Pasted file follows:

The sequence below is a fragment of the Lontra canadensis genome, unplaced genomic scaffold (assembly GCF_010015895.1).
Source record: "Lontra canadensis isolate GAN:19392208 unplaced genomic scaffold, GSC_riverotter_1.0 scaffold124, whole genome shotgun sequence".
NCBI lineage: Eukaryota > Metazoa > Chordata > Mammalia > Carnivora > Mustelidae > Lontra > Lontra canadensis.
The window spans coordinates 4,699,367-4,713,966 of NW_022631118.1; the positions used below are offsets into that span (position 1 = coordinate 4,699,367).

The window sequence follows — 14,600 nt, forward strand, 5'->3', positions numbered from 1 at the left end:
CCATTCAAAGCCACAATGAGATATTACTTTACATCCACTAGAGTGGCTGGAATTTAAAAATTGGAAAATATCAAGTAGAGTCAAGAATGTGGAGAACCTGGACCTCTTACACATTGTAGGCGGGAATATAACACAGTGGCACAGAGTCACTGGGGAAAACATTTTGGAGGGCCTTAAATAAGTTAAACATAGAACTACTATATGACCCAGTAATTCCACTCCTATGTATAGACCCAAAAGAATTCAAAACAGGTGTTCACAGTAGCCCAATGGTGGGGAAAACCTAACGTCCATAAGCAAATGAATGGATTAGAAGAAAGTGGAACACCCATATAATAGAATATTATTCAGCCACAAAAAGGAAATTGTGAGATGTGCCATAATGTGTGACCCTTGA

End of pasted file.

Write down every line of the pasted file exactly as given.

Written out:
The sequence below is a fragment of the Lontra canadensis genome, unplaced genomic scaffold (assembly GCF_010015895.1).
Source record: "Lontra canadensis isolate GAN:19392208 unplaced genomic scaffold, GSC_riverotter_1.0 scaffold124, whole genome shotgun sequence".
NCBI lineage: Eukaryota > Metazoa > Chordata > Mammalia > Carnivora > Mustelidae > Lontra > Lontra canadensis.
The window spans coordinates 4,699,367-4,713,966 of NW_022631118.1; the positions used below are offsets into that span (position 1 = coordinate 4,699,367).

The window sequence follows — 14,600 nt, forward strand, 5'->3', positions numbered from 1 at the left end:
CCATTCAAAGCCACAATGAGATATTACTTTACATCCACTAGAGTGGCTGGAATTTAAAAATTGGAAAATATCAAGTAGAGTCAAGAATGTGGAGAACCTGGACCTCTTACACATTGTAGGCGGGAATATAACACAGTGGCACAGAGTCACTGGGGAAAACATTTTGGAGGGCCTTAAATAAGTTAAACATAGAACTACTATATGACCCAGTAATTCCACTCCTATGTATAGACCCAAAAGAATTCAAAACAGGTGTTCACAGTAGCCCAATGGTGGGGAAAACCTAACGTCCATAAGCAAATGAATGGATTAGAAGAAAGTGGAACACCCATATAATAGAATATTATTCAGCCACAAAAAGGAAATTGTGAGATGTGCCATAATGTGTGACCCTTGA